# Everyone, including myself, thought that the paddles should have been round. But that requires physics. . .I barely passed physics. If I'd made the paddles round, as they are in real life, I would have had to resort to "real" physics instead of the chintzy method I did use.\\In physics, you use vectors to describe how objects move, but this is a difficult thing in integers (well, difficult for me), which is what I was stuck with in Action! So I simply gave a horizontal and vertical speed and a horizontal and vertical direction.
At line 53 changed 2 lines
These two compromises, however, were not as difficult or as important as my final compromise. I had to compromise on the one aspect, the most difficult thing, that every programmer must: completion of my goal. I had to stop work on a program which I felt
was incomplete and short of my goals, and call it finished.
These two compromises, however, were not as difficult or as important as my final compromise. I had to compromise on the one aspect, the most difficult thing, that every programmer must: completion of my goal. I had to stop work on a program which I felt was incomplete and short of my goals, and call it finished.
At line 60 changed 2 lines
I realized that I would continue creating goals as long as I was working on it; I would never finish the game. I'd sit, perma-bonded to my video screen, for the next ten years working on __Air Hockey__ until it was 3-D, talked and had instant replay, a high score list, a theme song to put "Flight of the Valkyries" to shame, and a thousand other things... and I would
still want to change something.
I realized that I would continue creating goals as long as I was working on it; I would never finish the game. I'd sit, perma-bonded to my video screen, for the next ten years working on __Air Hockey__ until it was 3-D, talked and had instant replay, a high score list, a theme song to put "Flight of the Valkyries" to shame, and a thousand other things... and I would still want to change something.
At line 64 changed 2 lines
I think the important thing here is to realize that, when you want to write a program, you should decide exactly what it will be like, so that you can say it is finished when it meets the description. I certainly did not. l designed and wrote it as I went along (this is painfully evident to me in the lack of unity and consistency in the program, the "patchwork
quilt" look).
I think the important thing here is to realize that, when you want to write a program, you should decide exactly what it will be like, so that you can say it is finished when it meets the description. I certainly did not. l designed and wrote it as I went along (this is painfully evident to me in the lack of unity and consistency in the program, the "patchwork quilt" look).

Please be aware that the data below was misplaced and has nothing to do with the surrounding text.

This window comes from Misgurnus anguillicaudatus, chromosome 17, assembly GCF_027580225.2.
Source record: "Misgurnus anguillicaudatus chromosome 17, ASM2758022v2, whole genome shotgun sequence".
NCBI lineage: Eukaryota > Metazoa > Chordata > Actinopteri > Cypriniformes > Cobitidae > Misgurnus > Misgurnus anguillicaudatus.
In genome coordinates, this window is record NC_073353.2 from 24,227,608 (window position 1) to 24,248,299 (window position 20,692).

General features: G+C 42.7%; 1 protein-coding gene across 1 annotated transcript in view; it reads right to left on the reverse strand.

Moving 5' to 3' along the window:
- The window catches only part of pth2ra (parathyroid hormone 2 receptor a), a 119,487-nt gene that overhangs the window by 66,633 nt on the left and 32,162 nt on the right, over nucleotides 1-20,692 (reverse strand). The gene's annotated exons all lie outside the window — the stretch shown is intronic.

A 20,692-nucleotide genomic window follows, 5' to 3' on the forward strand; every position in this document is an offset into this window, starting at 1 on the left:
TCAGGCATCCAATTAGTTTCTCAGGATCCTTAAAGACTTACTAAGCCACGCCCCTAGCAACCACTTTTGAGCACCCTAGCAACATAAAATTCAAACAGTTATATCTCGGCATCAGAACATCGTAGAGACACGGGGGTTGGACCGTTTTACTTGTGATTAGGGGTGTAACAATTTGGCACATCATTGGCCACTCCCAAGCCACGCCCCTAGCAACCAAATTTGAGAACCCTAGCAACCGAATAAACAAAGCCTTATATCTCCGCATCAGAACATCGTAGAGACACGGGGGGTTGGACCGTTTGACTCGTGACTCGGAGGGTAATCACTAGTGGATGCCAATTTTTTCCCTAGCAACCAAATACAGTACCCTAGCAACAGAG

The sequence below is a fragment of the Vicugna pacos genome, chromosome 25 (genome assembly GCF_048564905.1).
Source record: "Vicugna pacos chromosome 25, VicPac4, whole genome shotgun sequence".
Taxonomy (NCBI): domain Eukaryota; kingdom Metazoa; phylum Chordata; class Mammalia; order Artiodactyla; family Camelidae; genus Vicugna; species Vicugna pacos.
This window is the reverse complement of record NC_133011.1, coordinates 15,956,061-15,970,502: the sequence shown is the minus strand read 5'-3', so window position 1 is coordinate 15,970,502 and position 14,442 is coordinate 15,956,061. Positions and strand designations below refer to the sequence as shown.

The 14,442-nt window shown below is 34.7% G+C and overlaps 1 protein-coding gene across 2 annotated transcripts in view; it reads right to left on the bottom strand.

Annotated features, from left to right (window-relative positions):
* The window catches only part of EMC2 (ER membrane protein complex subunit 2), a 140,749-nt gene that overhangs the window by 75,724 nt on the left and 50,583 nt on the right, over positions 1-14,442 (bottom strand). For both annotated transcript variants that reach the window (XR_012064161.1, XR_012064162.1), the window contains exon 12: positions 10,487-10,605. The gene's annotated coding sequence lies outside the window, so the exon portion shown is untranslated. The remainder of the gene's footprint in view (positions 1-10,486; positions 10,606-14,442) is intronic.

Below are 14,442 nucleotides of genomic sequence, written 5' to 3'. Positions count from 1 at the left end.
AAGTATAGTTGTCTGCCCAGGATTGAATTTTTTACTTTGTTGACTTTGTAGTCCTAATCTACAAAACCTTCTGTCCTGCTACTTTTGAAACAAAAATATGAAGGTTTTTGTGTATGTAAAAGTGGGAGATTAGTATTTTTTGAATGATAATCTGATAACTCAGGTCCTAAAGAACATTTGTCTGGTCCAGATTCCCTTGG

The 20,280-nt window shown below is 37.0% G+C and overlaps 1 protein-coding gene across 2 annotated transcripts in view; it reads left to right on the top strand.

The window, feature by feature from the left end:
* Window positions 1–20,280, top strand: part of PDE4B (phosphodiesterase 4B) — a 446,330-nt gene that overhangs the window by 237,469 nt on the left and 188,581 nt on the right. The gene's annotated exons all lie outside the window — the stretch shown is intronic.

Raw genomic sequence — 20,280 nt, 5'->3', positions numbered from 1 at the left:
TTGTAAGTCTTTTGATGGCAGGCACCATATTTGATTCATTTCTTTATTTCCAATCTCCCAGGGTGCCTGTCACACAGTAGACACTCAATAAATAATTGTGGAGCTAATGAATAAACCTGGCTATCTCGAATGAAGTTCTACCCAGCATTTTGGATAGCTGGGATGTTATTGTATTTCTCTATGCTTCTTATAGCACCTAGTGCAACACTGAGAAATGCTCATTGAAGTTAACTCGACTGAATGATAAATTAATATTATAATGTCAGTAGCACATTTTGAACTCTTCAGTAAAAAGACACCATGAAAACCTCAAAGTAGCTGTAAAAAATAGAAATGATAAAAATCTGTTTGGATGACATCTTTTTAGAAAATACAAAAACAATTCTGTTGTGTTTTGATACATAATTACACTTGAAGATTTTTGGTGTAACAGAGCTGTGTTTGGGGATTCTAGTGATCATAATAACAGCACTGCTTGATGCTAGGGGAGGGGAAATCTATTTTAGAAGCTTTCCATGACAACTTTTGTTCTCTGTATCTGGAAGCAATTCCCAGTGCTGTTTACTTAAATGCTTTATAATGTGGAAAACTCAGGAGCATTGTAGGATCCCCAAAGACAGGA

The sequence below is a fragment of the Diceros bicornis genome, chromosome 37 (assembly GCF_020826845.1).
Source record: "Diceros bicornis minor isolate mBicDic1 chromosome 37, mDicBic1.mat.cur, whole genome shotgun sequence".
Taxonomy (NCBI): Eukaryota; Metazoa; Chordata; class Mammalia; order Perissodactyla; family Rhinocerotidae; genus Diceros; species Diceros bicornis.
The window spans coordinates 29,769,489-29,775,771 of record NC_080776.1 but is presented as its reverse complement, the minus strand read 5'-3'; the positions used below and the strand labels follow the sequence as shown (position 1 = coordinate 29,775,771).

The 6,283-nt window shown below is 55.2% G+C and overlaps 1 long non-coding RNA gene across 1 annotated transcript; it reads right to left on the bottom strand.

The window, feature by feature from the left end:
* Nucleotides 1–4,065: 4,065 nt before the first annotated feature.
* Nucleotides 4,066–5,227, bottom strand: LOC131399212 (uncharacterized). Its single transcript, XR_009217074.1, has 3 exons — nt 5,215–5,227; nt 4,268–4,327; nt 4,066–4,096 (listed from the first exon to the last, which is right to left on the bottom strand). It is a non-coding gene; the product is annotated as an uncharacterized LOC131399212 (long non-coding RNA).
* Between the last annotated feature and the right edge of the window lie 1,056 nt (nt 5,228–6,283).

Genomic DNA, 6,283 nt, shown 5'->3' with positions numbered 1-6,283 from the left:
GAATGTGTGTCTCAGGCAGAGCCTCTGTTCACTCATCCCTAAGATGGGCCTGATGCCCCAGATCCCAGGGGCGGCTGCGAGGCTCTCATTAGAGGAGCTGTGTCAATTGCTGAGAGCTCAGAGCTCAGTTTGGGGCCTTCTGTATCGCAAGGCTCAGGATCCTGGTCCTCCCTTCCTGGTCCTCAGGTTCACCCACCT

At line 67 changed 2 lines
This has also led to my big problem: because the program is so disorganized, I invariably come to some sort of dead end and drop the project. I completely gave up on __Air Hockey__ many months back, but, at the urging of two of my friends (D.S. and D.B.), I
picked it up again and trudged through the tangled code to finish it. . .finally. This is what has kept me from finishing the other hundred or so projects I have stored away in dusty disk files.
This has also led to my big problem: because the program is so disorganized, I invariably come to some sort of dead end and drop the project. I completely gave up on __Air Hockey__ many months back, but, at the urging of two of my friends (D.S. and D.B.), I picked it up again and trudged through the tangled code to finish it. . .finally. This is what has kept me from finishing the other hundred or so projects I have stored away in dusty disk files.
At line 75 changed one line
‘’Chris Page is an eighteen-year-old from San Diego, who's studying for on A.A. degree in electronics at I.T.T. Technical Institute. He has worked with computers for seven years and owned on Atari 800 for four. His primary computing interests are in sound, graphics and human interfacing.’’
''Chris Page is an eighteen-year-old from San Diego, who's studying for on A.A. degree in electronics at I.T.T. Technical Institute. He has worked with computers for seven years and owned on Atari 800 for four. His primary computing interests are in sound, graphics and human interfacing.''
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3 29-Sep-2011 09:47 23.104 kB Gromit to previous
2 29-Sep-2011 09:40 23.113 kB Gromit to previous | to last
1 28-Sep-2011 16:11 0.152 kB Gromit to last